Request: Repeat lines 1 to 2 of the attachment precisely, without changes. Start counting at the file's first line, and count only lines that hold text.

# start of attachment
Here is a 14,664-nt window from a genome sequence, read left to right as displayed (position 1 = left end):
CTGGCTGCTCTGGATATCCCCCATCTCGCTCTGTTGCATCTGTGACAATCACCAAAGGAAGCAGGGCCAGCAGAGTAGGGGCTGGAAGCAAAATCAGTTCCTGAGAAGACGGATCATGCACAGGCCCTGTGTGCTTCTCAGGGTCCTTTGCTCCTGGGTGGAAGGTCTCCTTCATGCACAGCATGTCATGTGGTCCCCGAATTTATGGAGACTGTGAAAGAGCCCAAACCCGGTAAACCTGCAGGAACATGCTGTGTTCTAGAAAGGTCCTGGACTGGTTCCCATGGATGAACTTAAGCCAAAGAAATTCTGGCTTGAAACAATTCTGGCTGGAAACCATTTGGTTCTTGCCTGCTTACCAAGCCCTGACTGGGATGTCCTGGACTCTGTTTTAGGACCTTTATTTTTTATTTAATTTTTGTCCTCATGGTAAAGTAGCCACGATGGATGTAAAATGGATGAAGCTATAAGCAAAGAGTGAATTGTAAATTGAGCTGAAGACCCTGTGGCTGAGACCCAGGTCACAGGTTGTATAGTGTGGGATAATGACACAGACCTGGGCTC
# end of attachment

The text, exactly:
Here is a 14,664-nt window from a genome sequence, read left to right as displayed (position 1 = left end):
CTGGCTGCTCTGGATATCCCCCATCTCGCTCTGTTGCATCTGTGACAATCACCAAAGGAAGCAGGGCCAGCAGAGTAGGGGCTGGAAGCAAAATCAGTTCCTGAGAAGACGGATCATGCACAGGCCCTGTGTGCTTCTCAGGGTCCTTTGCTCCTGGGTGGAAGGTCTCCTTCATGCACAGCATGTCATGTGGTCCCCGAATTTATGGAGACTGTGAAAGAGCCCAAACCCGGTAAACCTGCAGGAACATGCTGTGTTCTAGAAAGGTCCTGGACTGGTTCCCATGGATGAACTTAAGCCAAAGAAATTCTGGCTTGAAACAATTCTGGCTGGAAACCATTTGGTTCTTGCCTGCTTACCAAGCCCTGACTGGGATGTCCTGGACTCTGTTTTAGGACCTTTATTTTTTATTTAATTTTTGTCCTCATGGTAAAGTAGCCACGATGGATGTAAAATGGATGAAGCTATAAGCAAAGAGTGAATTGTAAATTGAGCTGAAGACCCTGTGGCTGAGACCCAGGTCACAGGTTGTATAGTGTGGGATAATGACACAGACCTGGGCTC